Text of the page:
These thoughts are, I think, quite fun, and they have a certain plausibility; it seems quite possible that terrorism does attract attention-seekers, and most organisations do, as time passes, start to commit a lot more to self-maintenance for its own sake than they do to their original goal. That said, I think they are still wrong (and betray an odd confidence that people apparently willing to die in attacks on the United States are not all that serious, are somehow still merely consumers looking to maximise their income and fun).
There seem to me to be four further "speculations", at least, which might need to be taken into account:
The third is that there probably just aren't all that many people in these organisations capable of entry into the United States and of the kind of technically sophisticated organisation needed for a substantial attack. You can't just drop someone in the United States and expect them to be able to research, plan and carry out an attack without discovery. (Even the 9/11 attackers seem to have had only a few really skilled or competent people in the group.) Of course, if these people are a limited resource then losing them in suicide attacks will be problematic. If this is true, then we would expect simpler attacks on soft targets, closer to home - like the bombings in Saudi Arabia, Indonesia, Tunisia, Morocco, and perhaps Iraq.
The fourth is that these organisations have so many worst enemies that the United States is really only one among many; again, many other interests have been attacked, and Westerners in general seem like a major target. In that sense, the view that there have not been further terrorist attacks is very US-homeland-specific.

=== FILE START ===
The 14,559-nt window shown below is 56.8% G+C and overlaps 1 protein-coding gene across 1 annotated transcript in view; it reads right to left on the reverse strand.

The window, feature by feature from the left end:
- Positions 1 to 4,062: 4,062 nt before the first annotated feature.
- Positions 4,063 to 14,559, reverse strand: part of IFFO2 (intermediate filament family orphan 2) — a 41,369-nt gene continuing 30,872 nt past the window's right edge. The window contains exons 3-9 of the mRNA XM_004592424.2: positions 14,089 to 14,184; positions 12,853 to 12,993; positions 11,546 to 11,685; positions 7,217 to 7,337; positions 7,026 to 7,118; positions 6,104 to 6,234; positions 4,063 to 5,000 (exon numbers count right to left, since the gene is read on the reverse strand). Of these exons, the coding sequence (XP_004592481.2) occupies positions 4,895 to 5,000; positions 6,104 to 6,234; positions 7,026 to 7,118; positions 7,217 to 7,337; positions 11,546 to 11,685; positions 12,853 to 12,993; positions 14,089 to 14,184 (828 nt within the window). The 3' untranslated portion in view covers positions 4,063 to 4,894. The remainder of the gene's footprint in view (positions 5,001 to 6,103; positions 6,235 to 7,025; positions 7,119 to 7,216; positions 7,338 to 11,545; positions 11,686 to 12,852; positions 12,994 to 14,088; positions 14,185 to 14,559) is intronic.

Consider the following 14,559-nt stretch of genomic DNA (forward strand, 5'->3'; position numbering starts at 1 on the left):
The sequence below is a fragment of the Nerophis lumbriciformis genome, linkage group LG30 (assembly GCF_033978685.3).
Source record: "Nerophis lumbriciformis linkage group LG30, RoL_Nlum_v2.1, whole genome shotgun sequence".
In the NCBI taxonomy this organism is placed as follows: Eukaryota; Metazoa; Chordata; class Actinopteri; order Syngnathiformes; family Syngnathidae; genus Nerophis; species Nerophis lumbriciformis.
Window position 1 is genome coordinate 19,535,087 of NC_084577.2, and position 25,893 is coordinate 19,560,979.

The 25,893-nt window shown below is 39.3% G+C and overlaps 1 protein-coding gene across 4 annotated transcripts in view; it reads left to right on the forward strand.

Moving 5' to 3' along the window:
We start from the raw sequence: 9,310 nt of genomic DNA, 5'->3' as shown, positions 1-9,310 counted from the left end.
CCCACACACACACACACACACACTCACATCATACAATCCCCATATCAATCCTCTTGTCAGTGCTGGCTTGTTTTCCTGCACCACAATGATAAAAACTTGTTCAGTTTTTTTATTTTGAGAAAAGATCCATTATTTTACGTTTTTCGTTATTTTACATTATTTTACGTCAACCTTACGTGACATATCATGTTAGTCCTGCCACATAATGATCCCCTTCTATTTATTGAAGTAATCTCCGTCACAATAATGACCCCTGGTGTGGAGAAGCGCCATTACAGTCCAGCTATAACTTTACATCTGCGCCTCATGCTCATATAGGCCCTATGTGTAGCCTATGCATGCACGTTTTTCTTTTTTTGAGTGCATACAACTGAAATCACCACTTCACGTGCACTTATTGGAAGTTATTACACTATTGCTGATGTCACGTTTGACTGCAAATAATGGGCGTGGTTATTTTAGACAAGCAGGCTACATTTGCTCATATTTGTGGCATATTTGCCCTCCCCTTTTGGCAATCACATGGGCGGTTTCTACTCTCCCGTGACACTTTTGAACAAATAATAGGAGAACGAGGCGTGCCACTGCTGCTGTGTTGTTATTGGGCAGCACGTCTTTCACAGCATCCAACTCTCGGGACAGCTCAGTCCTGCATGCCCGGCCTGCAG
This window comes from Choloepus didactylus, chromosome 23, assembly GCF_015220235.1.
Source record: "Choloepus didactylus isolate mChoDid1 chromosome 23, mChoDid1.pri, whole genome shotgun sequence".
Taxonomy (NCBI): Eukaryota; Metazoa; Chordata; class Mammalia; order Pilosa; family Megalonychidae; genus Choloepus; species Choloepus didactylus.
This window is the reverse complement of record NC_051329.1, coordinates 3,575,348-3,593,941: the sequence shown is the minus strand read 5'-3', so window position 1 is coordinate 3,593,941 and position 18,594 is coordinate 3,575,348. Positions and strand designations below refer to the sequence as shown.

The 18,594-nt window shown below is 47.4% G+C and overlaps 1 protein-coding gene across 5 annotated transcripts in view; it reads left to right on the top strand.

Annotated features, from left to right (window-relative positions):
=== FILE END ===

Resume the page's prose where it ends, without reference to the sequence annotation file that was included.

The fifth is that, although we really do lack a serious and convincing account of events leading up to 9/11, it does appear that there were a number of occasions on which slightly more vigorous security policy would have disrupted the group's planning. It may be the case that much of the increased effort on homeland security is essentially wasted, or is primarily about controlling public confidence in government, but even small changes might impact on the capacity of a dispersed group to come together to carry out a complex plan. If this is true I guess terrorists would be wise to try constantly to create the impression of impending attacks in order to complicate the pursuit of homeland security, and eventually to create the sense that warnings of attacks are simply "crying wolf".
The sixth is related to all the others: it simply has not been the practice of al qaeda and related groups to attack the US frequently. There were long gaps between attacks on US interests in the 1990s and early 2000s - from memory, I think gaps of about eighteen months to two years, even if all the relevant attacks are classified as al qaeda inspired. There were eight years, weren't there, between the two attacks on the World Trade Center? The dreadful truth is that the absence of an attack on US interests so far says nothing about the long term prospects for another horrific attack, and really there is little reason to be confident that we won't in three or four years' time see something just as bad in a major Western city.